FACTBOX: How does someone end up stateless in Europe?

by Emma Batha | @emmabatha | Thomson Reuters Foundation
Tuesday, 14 October 2014 07:00 GMT

In this 2010 file photo a man sits outside a caravan in an illegal camp of Roma in Saint Andre lez Lille, near Lille, northern France. REUTERS/Pascal Rossignol

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Snapshots of seven people who are living in limbo with nowhere to call home

By Emma Batha

LONDON, Oct 14 (Thomson Reuters Foundation) - There are an estimated 600,000 stateless people in Europe who are not recognised as nationals by any country. Campaigners are calling for better protection of the continent's "legal ghosts". Below, seven people tell their stories.

NATASHA grew up in the former USSR in what is now Moldova. In 1991 she was trafficked to Slovakia and forced into prostitution. She escaped and remained in Slovakia without documents. She tried to contact the Moldovan Embassy to obtain proof of nationality, but this was located in Vienna and she wasn't able to cross the border without a passport. She was repeatedly detained while the police unsuccessfully tried to deport her. Her two children – Slovak citizens – were placed in care without her consent. She was eventually granted permanent residence as a stateless person in 2012, having been reunited with her children. 

RASHID was born in Myanmar. He is a Rohingya, a persecuted ethnic minority which is denied citizenship by Myanmar. He fled to Bangladesh with his mother in 1992 at the age of 12 after his father, a Muslim rights activist, was killed and his sister arrested. In 2012 he travelled to the Netherlands and applied for asylum, but was refused and put in immigration detention. He was released after the Bangladeshi and Myanmar authorities both refused to accept him as a national. However, he cannot regularise his stay in the Netherlands and lead a normal life. He suffers from nightmares, psychological and health issues. 

SARAH was born in Congo to a Congolese mother and Rwandan father. She fled to the Netherlands, aged 15, after her parents were arrested on spying allegations. The authorities rejected her asylum application, but could not deport her. While applying for a temporary residence permit Sarah realised she had lost both her nationalities and was stateless. Congolese dual nationals have to choose one nationality when they turn 18, but Sarah did not know this. Rwanda also refused to recognise her because she wasn't born and had never lived there. With no identity documents, she could not obtain a temporary residence permit. Twelve years on, she is stuck. The Netherlands has no procedure for recognising stateless people, leaving Sarah unable to study, work or start a family.

LEJLA was born in what is now Croatia to parents originating from Kosovo. Despite being registered in the Croatian birth registry as having Serbian nationality, this was never recorded with the competent Serbian authorities. In 1991 she moved to Kosovo until the 1999 conflict when she was forced to move to Serbia. It was then that Lejla discovered she had no nationality. She could not claim Croatian nationality as her parents were not nationals. However, she cannot prove she is Serbian because records in Kosovo, which her parents say would show they are Serbian nationals, were destroyed during the war. Lejla lives in poverty, unable to work legally or access assistance. She cannot marry the father of her children or obtain citizenship certificates for them.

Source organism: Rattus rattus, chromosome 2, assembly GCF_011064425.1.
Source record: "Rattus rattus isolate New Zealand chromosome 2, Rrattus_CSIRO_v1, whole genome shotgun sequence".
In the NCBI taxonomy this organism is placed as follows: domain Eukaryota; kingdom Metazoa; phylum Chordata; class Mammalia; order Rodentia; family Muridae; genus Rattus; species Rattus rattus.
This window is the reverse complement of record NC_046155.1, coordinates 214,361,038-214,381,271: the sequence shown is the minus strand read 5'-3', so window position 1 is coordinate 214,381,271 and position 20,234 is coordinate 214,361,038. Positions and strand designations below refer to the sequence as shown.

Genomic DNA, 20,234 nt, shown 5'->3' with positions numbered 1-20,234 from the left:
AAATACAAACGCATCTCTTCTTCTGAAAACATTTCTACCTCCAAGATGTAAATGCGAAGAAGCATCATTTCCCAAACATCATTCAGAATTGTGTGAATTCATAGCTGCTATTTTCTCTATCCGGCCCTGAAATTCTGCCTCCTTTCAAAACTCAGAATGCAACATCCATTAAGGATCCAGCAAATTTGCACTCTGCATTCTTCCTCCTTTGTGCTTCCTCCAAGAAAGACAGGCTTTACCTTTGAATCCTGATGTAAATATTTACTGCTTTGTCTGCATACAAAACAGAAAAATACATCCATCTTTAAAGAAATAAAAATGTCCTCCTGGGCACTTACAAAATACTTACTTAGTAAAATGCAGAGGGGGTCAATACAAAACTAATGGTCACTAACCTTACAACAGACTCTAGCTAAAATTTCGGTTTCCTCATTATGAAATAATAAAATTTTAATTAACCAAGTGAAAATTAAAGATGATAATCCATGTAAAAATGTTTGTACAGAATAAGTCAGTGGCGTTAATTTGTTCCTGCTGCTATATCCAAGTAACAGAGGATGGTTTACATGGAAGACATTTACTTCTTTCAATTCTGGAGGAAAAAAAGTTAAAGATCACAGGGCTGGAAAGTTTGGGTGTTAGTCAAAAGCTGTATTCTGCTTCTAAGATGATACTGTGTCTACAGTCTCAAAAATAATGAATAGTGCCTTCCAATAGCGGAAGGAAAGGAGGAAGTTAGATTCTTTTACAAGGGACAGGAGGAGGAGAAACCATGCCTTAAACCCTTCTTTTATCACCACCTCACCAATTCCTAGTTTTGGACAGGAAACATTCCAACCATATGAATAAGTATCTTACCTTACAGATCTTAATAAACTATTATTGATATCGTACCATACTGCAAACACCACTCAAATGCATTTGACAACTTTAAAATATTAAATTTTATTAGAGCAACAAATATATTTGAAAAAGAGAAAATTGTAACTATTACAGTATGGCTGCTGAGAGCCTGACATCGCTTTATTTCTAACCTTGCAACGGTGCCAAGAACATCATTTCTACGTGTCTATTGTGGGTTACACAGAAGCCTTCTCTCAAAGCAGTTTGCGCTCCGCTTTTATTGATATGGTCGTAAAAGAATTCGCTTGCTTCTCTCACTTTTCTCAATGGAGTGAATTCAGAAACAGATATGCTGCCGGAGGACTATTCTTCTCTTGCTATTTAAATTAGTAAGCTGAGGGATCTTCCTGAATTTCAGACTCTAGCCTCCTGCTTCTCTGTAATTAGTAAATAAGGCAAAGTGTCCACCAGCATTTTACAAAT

ROMAN was born in Kosovo in the 1960s. His father was a Yugoslav citizen and his mother a citizen of the USSR. Roman was sent to live with his grandmother in Russia but she died before he was old enough to obtain an ID. He moved to Slovakia more than 20 years ago but remains in limbo due to his lack of nationality. He says he has been repeatedly detained. In 2005, he was issued with an expulsion order and a 10-year re-entry ban. However, he could not leave the country. He cannot apply to become a Slovak citizen because he has a criminal record due to his failure to comply with the expulsion order, but he cannot go anywhere else.

PETER fled his village in Sudan as a child during the 1980s. He was taken to Kenya by a missionary, but had to leave the mission at 18. Unable to return to Sudan due to the war, he travelled to Europe. In 2007 he was refused asylum in France. After years of homelessness he applied for voluntary return to Sudan, but this proved impossible because the Sudanese authorities refused to recognise him. He is destitute and at risk of arrest. In 2012 he applied for recognition as a stateless person -- France is one of the few European countries to have a stateless determination procedure. Two years on, he is still awaiting a decision.

BADEMA was born in Italy. She believes her mother was of Kosovan origin and never knew her father. Her mother left her as a baby with her grandparents in Macedonia. When she was three they put her in a centre for abandoned children. Badema now lives in a common law marriage with a Macedonian citizen and their three children. But she does not possess any personal documents so she has no legal identity – she cannot  marry or register her children who are also stateless. She cannot get work or social assistance and lives in extreme poverty, begging on the streets. 

Source: European Network on Statelessness

(Reporting by Emma Batha, Editing by Ros Russell)

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